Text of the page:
The flood of angry anti-Muslim rhetoric on social media was the first sign of how fiercely the suburban middle-class homeowners in this central China city opposed a planned mosque in their neighborhood. It quickly escalated into something more sinister.
Soon a pig’s head was buried in the ground at the future Nangang mosque, the culmination of a rally in which dozens of residents hoisted banners and circled the planned building site.
“How did things get stirred up to this point?” the imam, Tao Yingsheng, said in a recent interview. “Who had even heard of the Nangang mosque before?”
On the dusty plains of the Chinese heartland, a bitter fight over a mosque exemplifies how a surge in anti-Muslim sentiment online is spreading into communities across China, exacerbating simmering ethnic and religious tensions that have in the past erupted in bloodshed.
Interviews with residents and an examination of social media show how a few disparate online complaints by local homeowners evolved into a concerted campaign to spread hate. Key to it was an unexpected yet influential backer: a Chinese propaganda official, 2,500 kilometers (1,500 miles) away in Xinjiang, whose inflammatory social media posts helped draw people into the streets on New Year’s Day, resulting in a police crackdown.
A stone inscription outside its gate shows the original Nangang mosque was established in the 1780s by members of the Hui minority, the descendants of Silk Road traders who settled across China centuries ago. In its present form, the mosque has served the area’s 4,500 Hui for decades, its domed silhouette partially hidden by overgrown shrubs in the countryside beyond Hefei’s last paved boulevards.
Over the past 10 years urbanization has come to Hefei, with sprawling development reconfiguring the landscape and its demographic flavor, and Hui leaders had been pushing for years to relocate their mosque to a more convenient urban location.
City planners in November finally selected a site adjacent to the newly built Hangkong New City condominiums, with its $200,000 two-bedroom units, faux-Mediterranean stylings and a Volvo dealership across the street. The project’s homeowners overwhelmingly members of China’s ethnic Han majority began complaining on China’s popular microblog, Weibo.
Some complained the mosque would occupy space promised for a park. Others warned that safety in the area would be compromised.
Others were more blunt: Han residents were uncomfortable that a center for Hui community life would be less than 100 meters (300 feet) from their building.
The story soon caught the attention of Cui Zijian, a boyish-looking propaganda official in Xinjiang who writes about the threat of religious extremism on his Weibo account with nearly 30,000 followers.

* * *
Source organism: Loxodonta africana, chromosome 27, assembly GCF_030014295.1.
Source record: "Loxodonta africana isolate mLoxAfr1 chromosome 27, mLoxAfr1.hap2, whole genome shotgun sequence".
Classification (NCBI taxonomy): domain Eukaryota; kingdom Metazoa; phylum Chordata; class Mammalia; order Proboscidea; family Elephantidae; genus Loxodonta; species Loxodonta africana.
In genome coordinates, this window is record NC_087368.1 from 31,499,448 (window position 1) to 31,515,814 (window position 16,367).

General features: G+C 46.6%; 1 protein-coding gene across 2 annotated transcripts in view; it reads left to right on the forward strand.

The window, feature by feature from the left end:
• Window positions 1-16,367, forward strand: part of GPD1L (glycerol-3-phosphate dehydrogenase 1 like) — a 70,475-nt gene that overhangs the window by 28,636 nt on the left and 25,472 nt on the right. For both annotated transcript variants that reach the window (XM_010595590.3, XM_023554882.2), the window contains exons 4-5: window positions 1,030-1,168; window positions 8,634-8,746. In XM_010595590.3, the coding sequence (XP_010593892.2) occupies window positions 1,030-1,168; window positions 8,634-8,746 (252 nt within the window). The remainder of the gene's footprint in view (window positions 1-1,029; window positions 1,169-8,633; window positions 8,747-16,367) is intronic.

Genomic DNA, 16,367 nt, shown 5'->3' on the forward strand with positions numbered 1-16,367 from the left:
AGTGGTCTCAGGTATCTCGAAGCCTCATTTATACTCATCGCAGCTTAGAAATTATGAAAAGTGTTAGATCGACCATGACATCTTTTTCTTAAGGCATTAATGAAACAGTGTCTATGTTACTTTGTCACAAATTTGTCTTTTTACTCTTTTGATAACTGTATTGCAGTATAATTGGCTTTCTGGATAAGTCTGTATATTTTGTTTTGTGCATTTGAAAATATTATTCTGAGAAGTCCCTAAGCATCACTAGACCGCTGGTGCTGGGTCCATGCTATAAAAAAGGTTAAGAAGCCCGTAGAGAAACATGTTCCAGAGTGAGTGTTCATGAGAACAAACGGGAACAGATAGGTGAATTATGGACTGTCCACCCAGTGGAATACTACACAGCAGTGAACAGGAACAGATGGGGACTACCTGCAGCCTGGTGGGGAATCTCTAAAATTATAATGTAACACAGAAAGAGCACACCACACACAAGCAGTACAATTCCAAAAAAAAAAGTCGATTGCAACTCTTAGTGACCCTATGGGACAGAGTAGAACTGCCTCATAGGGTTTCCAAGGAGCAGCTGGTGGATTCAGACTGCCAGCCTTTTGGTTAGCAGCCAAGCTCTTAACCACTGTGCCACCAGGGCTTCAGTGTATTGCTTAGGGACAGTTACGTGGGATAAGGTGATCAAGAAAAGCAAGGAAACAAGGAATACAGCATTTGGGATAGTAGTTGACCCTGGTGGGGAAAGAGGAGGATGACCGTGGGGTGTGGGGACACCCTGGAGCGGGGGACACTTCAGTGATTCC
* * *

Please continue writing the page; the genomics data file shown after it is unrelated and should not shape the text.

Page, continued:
On Dec. 16, Cui suggested homeowners lobby local officials to block the construction, adding: “If that doesn’t work, then how about pig head, pig blood.”
Han Chinese, who make up 95 percent of the population, have long grumbled about the dozens of China’s officially recognized minority groups receiving advantages on the hyper-competitive college entrance exams or exemptions from family-size limits, but online abuse has increasingly targeted Muslims.
The rise in Islamophobia comes as Chinese have been buffeted by news of militant attacks in Europe, while at home, violence in Xinjiang and elsewhere has been blamed on Muslim separatists. Beijing has responded to the bloody, years-long insurgency from Muslim Uighur minorities in Xinjiang with further restrictions on Islamic expression.
Political observers say the recent rise of a faction within the Communist Party advocating for a hard-line approach on religious affairs has coincided with the rise of government-linked commentators who openly warn about the danger of Islam.
Tao, the 50-year old imam, recalled the day in December when he heard his mosque was suddenly the subject of thousands of posts and hundreds of comments on Weibo, a service he barely used. He soon found himself soothing local Hui who approached him, shaken by what they were seeing online.
“They said people were planning to hang a pig’s head outside our mosque. I said, ‘Then we’ll remove it.’ They said people will bury a pig’s head in the ground. I said ‘Why can’t we just dig it up?'” Tao said.
After protesters followed through with the threat at the New Year’s Day demonstration, police detained two protest leaders for two weeks and summoned others for questioning, according to residents. Since then Han indignation has gave way to quiet seething.
During a recent visit to Hangkong New City, homeowners repeated the government’s mantra that ethnic unity was important, but complained that officials sacrificed their interests to appease a minority.
The mosque dispute has left the city’s Hui community on the defensive, with many eager to emphasize their desire to peacefully coexist with their Han neighbors as well as their confidence in the government’s handling of the situation.
Still Tao tries to not harbor resentment toward the Han protesters.
“I don’t blame the locals because I believe they were influenced,” he said, sitting below framed pictures of him greeting government religious affairs officials. “I want them to know Muslims are virtuous people. We are peaceful. We are reasonable. We are tolerant. And we are good Chinese.”